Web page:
As I’ve said before, the documents don’t explain why the men and women of Dutch-Paris joined the resistance. No one asked that question at the end of the war when the reports in the archives were written.

In late 1944 Weidner did write in an official report that they risked their lives to help strangers because it was their duty, but that has the air of the expected official story. Of course some of them might have felt it was their Christian or patriotic duty, but that would have made it everyone’s duty. Because only a small minority acted on it, it’s not a satisfactory reason. There had to be personal, individual reasons.

A couple of people in the line volunteered some explanation. One Dutch businessman, living in Brussels with his wife and seven children, mentioned that he felt he had to act both because of his Catholic faith and because he had not forgotten how the German occupiers treated his Belgian grandmother and aunt during the First World War.

This is speculation, but I do not think that it’s a coincidence that the three top leaders of Dutch-Paris, Jean Weidner and his two lieutenants, lived through the German occupation of Belgium during the First World War. They were all very young at the time, not even old enough for school when it began. And one of them was passed north through the barbed wire on the Dutch border to live with his grandparents in the Netherlands in order to get him out of the famine zone. Soon after the Armistice ended that war in 1918, Weidner’s family moved to Switzerland to recover from the deprivations of the Belgian occupation. So their formative memories and their family histories and cultures were shaped by the German occupation of Belgium, which was marked by hunger, disease and slave labor.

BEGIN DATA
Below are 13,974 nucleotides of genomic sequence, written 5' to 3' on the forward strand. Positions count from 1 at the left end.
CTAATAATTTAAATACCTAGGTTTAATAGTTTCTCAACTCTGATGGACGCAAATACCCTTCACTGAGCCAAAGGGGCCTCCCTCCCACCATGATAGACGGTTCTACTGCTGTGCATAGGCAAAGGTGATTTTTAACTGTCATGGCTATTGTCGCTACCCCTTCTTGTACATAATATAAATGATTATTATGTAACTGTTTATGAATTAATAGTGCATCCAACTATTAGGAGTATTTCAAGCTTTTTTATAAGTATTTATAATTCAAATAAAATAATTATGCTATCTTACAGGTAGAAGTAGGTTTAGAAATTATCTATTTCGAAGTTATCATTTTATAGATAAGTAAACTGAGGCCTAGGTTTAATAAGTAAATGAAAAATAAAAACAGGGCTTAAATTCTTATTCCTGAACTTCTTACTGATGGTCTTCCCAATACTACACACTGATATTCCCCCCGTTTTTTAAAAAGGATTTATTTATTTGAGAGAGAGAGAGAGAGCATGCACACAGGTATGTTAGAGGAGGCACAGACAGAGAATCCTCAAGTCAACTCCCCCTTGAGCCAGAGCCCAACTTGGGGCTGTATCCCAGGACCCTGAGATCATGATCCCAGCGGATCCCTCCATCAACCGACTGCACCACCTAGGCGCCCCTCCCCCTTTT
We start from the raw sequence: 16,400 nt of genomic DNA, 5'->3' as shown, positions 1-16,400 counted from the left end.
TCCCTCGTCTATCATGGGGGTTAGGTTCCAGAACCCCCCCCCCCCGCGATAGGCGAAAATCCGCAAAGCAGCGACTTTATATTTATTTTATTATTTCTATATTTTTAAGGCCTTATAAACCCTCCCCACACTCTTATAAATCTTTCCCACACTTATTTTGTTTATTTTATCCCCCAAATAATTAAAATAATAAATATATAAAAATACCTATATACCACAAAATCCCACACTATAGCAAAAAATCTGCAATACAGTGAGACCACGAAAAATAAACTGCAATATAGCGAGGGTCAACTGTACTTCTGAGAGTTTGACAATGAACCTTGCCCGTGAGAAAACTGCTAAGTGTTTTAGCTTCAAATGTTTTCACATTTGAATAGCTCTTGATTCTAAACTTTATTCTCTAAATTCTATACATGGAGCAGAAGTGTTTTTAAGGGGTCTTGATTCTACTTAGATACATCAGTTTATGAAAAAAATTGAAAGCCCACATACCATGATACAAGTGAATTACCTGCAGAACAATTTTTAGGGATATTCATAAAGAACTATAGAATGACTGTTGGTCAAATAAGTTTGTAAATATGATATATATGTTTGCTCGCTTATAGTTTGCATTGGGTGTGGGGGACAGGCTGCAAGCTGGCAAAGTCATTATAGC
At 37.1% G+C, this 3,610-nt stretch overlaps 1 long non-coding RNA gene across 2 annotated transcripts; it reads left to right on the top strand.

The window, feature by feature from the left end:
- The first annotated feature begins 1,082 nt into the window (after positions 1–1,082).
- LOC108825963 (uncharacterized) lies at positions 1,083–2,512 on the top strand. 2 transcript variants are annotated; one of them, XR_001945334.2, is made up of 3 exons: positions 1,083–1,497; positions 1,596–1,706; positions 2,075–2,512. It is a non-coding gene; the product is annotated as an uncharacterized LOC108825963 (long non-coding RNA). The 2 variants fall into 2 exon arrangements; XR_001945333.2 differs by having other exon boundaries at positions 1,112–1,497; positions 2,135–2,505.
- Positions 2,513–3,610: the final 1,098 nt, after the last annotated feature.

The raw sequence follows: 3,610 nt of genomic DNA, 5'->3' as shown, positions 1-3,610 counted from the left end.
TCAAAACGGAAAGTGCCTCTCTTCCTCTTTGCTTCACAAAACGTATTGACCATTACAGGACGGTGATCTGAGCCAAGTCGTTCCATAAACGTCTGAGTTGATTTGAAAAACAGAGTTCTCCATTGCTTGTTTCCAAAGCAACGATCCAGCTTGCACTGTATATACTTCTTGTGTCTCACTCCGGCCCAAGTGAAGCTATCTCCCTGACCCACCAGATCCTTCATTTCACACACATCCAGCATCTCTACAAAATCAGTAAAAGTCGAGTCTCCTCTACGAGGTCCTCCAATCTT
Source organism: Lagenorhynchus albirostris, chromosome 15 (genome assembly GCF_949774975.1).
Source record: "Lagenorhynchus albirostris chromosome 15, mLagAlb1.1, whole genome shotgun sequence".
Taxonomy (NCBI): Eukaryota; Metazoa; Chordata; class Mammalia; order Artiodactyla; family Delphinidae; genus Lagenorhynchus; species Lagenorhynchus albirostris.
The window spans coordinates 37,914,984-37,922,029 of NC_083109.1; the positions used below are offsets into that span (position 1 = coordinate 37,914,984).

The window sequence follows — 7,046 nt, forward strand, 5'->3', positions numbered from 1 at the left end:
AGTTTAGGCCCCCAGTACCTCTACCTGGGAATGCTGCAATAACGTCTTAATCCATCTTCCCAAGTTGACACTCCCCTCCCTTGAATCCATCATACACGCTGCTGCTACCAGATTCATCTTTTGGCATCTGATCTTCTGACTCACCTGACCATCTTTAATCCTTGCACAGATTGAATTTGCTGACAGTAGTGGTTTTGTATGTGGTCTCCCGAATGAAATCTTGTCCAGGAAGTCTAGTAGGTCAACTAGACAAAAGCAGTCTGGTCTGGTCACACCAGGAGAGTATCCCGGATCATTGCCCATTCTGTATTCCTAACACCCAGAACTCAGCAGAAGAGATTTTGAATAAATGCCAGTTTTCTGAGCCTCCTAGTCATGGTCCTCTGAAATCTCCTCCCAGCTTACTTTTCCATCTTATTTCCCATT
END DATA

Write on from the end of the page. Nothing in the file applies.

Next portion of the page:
I also do not think that it is a coincidence that the biggest and best organized section of Dutch-Paris was the Comité in Brussels. The Dutch expats in the Comité found a lot of help from their Belgian neighbors. No one in Belgium had forgotten the last war, even if they may have drawn different conclusions from it.

Was the memory of the First World War enough to make everyone in Belgium a resister? No, plainly it was not. But I cannot help thinking that it contributed to the making of Dutch-Paris. At the very least, it might have made the men and women who did join Dutch-Paris and other resistance groups willing to believe the worst. Because they understood that bad things happen, they were willing to take action to stop them from happening.